‘The Old Jew’ Has Reemerged in the Diaspora

As the world Jewish community discusses a rift between Israeli Jews and American Jewry, analysts break the issue down to being a left-right dichotomy. American Jews overwhelmingly vote for Democrats and identify as liberals. Israelis have chosen the right-wing Likud government, under Prime Minister Benjamin Netanyahu, to lead the country for several years. In truth, the difference between American (and to a lesser degree, Western) Jews and Israelis is between the “Old Jew” and the “New Jew.”

Back in the days of Ottoman and British Palestine, there emerged two strains of Jewish identity: the “New Jew” and the “Old Jew.” The Old Jew was the religiously-observant, generally Ashkenazi, weak, powerless, poor and downtrodden Jew of the Diaspora, usually Europe. The Old Jew was at the mercy of foreign governments that preyed upon the Jewish community. Despite being forced to “take it,” whether through pogroms, expulsion, discrimination, or ultimately the Holocaust, the Old Jew survived. Sometimes he would be forced to move to another country–Argentina, the United States, Britain, or even Israel–but generally identified heavily with the country his family lived in for generations. He fought in their wars, ate their food, spoke their language, and tried so hard to assimilate, though surely he knew deep down that he would never be truly accepted by most in the society. He believed that Jewish suffering and perseverance was almost ritual and in G-d’s plan. He looked at Zionism as a curiosity, an unrealistic dream, perhaps something that would eventually come true, but in the time of the Moshiach. He saw the New Jew as a secular sinner, a dreamer, a risk-taker, and one who made his life unnecessarily difficult.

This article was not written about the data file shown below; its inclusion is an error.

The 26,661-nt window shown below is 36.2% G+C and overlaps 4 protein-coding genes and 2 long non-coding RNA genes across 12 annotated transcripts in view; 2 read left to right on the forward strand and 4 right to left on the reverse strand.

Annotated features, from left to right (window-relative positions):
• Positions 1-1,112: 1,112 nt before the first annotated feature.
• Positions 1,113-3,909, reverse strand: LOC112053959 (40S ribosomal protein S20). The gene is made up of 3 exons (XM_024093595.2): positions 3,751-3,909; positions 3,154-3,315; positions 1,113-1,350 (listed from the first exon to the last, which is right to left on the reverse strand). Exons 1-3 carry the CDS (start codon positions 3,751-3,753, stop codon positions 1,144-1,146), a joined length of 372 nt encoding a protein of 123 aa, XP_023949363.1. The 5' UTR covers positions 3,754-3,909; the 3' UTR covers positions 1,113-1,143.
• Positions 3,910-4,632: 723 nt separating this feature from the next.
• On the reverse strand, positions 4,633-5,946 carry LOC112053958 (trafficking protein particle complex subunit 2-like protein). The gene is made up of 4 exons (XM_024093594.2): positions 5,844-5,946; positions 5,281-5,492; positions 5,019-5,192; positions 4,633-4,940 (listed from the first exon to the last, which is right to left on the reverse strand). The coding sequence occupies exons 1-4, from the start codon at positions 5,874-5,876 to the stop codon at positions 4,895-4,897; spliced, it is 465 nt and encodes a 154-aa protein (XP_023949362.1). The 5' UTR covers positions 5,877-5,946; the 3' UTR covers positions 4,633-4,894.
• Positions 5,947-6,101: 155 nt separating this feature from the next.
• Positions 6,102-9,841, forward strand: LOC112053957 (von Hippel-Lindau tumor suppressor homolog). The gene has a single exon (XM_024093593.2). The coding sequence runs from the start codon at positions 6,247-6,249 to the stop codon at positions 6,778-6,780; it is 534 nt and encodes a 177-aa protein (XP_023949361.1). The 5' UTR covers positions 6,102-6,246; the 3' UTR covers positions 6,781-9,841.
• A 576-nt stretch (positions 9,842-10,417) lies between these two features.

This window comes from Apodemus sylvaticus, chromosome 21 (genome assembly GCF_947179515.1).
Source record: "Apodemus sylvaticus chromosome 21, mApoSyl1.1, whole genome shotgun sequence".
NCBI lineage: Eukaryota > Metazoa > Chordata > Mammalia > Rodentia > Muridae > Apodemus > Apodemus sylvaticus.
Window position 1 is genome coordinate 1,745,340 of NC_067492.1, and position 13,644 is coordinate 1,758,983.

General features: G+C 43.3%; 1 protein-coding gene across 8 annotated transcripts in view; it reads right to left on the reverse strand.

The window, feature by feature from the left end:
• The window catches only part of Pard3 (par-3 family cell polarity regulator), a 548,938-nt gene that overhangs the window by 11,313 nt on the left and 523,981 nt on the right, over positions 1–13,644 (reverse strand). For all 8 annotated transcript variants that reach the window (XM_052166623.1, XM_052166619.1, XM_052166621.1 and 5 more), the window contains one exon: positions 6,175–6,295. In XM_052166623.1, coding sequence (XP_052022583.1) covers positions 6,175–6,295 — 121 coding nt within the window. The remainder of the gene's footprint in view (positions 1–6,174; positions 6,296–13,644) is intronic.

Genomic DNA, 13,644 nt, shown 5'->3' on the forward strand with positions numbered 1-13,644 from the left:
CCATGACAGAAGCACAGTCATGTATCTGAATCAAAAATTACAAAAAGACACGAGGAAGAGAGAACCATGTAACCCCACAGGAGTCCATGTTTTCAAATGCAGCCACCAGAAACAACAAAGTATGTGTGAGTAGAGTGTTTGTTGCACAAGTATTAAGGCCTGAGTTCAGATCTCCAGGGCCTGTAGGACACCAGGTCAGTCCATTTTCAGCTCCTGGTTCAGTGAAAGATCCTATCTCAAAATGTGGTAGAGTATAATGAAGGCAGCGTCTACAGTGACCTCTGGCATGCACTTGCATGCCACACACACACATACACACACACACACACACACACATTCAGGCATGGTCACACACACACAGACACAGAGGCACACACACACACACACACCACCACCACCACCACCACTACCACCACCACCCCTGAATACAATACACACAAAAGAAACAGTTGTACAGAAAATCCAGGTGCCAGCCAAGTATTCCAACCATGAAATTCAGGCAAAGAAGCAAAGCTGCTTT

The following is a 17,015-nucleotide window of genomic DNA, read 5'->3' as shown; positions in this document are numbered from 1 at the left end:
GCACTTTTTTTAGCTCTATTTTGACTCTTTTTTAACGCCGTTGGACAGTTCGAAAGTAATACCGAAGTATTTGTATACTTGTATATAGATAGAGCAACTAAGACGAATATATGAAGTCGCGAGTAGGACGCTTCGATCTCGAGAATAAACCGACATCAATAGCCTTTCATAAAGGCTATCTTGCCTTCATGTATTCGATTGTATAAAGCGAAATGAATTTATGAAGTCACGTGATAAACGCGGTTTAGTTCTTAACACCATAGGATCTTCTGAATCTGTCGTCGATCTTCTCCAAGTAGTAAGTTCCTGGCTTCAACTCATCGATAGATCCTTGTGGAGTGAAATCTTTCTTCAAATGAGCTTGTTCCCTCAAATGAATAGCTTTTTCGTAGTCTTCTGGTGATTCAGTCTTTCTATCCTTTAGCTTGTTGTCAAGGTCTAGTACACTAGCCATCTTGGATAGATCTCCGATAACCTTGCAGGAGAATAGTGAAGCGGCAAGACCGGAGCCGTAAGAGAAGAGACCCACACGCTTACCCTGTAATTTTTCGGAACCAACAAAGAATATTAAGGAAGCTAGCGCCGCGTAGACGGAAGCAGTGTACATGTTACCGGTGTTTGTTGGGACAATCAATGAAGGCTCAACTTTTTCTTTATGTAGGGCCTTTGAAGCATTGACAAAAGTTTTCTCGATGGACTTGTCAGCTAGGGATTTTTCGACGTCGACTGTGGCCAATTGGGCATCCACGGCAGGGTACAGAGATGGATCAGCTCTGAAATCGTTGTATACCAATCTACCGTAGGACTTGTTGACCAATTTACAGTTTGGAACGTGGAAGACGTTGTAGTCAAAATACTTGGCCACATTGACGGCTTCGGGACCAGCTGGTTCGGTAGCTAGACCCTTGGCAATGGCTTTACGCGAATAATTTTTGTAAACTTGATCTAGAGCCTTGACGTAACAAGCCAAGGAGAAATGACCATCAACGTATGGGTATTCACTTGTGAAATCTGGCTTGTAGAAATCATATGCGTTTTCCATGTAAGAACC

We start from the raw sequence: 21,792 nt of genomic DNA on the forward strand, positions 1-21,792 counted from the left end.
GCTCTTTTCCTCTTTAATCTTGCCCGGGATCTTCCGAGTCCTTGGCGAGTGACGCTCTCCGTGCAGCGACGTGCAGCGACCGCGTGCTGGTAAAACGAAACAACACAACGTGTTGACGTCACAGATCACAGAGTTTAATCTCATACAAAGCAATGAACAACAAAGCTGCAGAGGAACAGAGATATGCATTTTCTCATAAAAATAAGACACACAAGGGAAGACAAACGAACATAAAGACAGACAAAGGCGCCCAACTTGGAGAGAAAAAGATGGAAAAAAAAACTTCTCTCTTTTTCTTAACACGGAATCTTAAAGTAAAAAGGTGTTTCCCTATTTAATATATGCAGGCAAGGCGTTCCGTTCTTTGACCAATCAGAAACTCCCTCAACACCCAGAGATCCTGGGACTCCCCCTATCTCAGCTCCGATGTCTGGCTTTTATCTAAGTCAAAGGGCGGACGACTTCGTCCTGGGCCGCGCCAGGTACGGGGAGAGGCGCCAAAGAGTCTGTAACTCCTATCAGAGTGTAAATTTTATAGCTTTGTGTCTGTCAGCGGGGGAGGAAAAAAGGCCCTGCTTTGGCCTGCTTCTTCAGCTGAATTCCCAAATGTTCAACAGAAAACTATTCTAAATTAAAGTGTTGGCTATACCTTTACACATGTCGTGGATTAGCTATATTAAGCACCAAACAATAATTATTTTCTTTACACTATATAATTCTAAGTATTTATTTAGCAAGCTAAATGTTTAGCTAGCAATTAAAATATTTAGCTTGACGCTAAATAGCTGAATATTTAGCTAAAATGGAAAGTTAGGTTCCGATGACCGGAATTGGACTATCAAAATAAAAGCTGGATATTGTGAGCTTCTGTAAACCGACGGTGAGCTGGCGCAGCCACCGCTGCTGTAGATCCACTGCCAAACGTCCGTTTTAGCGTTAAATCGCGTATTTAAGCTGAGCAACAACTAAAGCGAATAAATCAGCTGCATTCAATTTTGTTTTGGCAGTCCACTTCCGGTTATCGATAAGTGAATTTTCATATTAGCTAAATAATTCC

The New Jew was much different. He looked at the Old Jew with embarrassment and shame. Why didn’t he fight back against those who persecuted him? Why did he pray to G-d for the glory of Israel, yet decline to make aliyah and build the Jewish state? The New Jew valued tradition, but was more secular than religious. He revived the ancient language of Hebrew, and liberated the core of our civilization from foreign occupation. He spent his days laboring in the fields, smuggling Jews into foreign-ruled “Palestine,” draining the swamps of the north, and making the desert bloom. He fended off pogroms and attacks from supremacist Arabs, fought against the backstabbing British, encouraged Jews elsewhere to come to the promised land, and looked with disdain at the sabras who moved abroad for an easier life. He formed secret alliances with Kurds, Iranians, Turks, and Ethiopians to combat Nazi-like Arab regimes that threatened minorities region-wide. He took pre-emptive action against his enemies, neither confirming nor denying that he was responsible. He built a world-class economy and the strongest Middle Eastern military.